Skip to Content

What were the 1st dogs?

Dogs were the first domesticated animals, and have been companions to humans for tens of thousands of years. But where did dogs come from originally? And what were the very first dogs like?

When did dogs first appear?

The earliest undisputed dog remains date back approximately 15,000 years ago to the late Paleolithic period. These early dogs resembled modern wolves but were somewhat smaller. Genetic studies indicate that these early dogs likely split from wolves sometime between 20,000 to 40,000 years ago.

There is some evidence that suggests an even earlier domestication date. A skull fragment found in a cave in Belgium dates back 31,700 years and possesses some dog-like features. However, its classification as a dog or wolf remains contentious among scientists.

Where were dogs first domesticated?

For many years, researchers believed that dogs were first domesticated in Europe, descended from European gray wolves. This was based on analysis of mitochondrial DNA, which is passed down from mothers to offspring.

However, recent research indicates that dogs were more likely first domesticated in East Asia, possibly China. This is based on nuclear DNA evidence, which represents contributions from both parents. The original European dog mitochondrial DNA likely reached Europe through migration of people and dogs from East Asia.

How were dogs domesticated?

There are a few leading theories about how wolves were first domesticated into dogs:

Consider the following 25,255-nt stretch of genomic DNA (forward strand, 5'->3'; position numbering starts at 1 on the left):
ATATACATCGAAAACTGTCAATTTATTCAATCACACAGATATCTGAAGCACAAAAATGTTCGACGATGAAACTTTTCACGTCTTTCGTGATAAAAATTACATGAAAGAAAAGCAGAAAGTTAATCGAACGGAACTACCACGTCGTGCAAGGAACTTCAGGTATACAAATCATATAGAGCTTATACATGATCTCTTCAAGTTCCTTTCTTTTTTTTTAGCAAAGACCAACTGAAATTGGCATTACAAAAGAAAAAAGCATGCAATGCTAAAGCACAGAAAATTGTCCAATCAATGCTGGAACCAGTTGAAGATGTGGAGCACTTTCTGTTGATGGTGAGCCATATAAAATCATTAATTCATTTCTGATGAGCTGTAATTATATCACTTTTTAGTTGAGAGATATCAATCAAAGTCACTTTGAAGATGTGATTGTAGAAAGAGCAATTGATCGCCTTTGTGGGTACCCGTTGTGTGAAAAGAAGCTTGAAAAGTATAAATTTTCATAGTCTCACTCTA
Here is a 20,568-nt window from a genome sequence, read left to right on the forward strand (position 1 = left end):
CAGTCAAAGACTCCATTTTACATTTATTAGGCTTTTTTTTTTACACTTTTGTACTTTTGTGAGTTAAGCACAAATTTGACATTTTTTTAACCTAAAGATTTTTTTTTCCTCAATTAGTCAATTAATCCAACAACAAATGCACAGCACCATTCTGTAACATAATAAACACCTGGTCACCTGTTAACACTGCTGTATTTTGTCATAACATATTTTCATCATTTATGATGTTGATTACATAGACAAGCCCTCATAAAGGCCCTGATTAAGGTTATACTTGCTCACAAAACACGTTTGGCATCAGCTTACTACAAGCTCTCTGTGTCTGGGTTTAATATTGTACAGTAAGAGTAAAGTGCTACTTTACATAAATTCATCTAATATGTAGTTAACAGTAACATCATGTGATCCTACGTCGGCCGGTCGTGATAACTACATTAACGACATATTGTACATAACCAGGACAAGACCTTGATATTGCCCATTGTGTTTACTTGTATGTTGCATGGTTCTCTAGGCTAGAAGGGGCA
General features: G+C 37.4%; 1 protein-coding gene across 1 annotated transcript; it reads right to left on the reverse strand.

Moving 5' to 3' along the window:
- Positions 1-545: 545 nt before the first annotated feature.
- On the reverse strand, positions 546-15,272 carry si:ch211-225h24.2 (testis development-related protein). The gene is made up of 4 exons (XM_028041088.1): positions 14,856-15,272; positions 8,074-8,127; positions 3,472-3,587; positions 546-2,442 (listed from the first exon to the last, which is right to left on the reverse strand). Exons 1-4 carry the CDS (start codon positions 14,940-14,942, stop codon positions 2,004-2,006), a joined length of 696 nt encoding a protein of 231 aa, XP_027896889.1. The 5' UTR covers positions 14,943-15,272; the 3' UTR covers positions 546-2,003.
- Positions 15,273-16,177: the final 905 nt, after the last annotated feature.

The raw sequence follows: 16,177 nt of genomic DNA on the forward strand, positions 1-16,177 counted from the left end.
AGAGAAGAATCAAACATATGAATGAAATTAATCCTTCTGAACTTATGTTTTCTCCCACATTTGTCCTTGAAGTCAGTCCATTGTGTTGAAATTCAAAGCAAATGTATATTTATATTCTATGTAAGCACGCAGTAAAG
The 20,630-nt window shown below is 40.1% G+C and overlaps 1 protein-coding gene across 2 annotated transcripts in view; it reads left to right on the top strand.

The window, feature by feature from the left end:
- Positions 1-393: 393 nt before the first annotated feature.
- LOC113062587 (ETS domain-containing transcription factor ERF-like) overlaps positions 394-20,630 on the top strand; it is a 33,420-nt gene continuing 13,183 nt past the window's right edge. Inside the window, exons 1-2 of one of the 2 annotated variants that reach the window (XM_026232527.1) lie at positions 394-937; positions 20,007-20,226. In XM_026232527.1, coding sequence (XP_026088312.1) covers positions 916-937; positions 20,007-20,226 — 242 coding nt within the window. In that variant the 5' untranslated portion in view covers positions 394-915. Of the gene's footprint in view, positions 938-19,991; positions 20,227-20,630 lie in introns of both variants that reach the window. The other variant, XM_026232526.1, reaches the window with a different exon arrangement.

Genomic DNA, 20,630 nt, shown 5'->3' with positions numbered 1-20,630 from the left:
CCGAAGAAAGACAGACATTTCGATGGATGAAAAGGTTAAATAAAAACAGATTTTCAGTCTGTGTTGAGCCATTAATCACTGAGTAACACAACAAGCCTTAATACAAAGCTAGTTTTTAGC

• Wolves scavenged around human camps for food scraps, becoming accustomed to human presence.
  • Humans captured wolf pups and raised them.
  • Some wolves were less afraid of humans, allowing them to eventually cooperate.

In all likelihood, domestication was a gradual process involving both natural evolution and selective breeding. As wolves spent more time near humans, the friendliest ones were able to get closer and receive more food. Humans also likely intentionally bred those individuals to further develop dog-like traits.

What jobs did early dogs perform?

While the earliest dogs were not fully domesticated, they likely filled several roles around human camps:

  • Companionship: Dogs provided early humans with social bonds and emotional benefits.
  • Hunting: Dogs helped track, pursue, and retrieve prey.
  • Security: Dogs guarded camps and warned of approaching dangers.
  • Waste management: Dogs cleaned up scraps and food waste.
  • Fur: Dog pelts provided insulation for clothing and shelter.

Even in their proto-domesticated state, dogs had begun developing partnerships with humans that shaped both species’ evolution. Humans likely favored and cared for the most useful dogs, influencing their development.

What did the earliest dogs look like?

Based on remains and genetic studies, the earliest dogs would have resembled modern wolves in most respects. However, there were likely some notable differences:

  • Smaller sizes – Dogs were somewhat smaller than wolves initially.
  • Shorter snouts – Dog snouts shortened over time compared to wolves.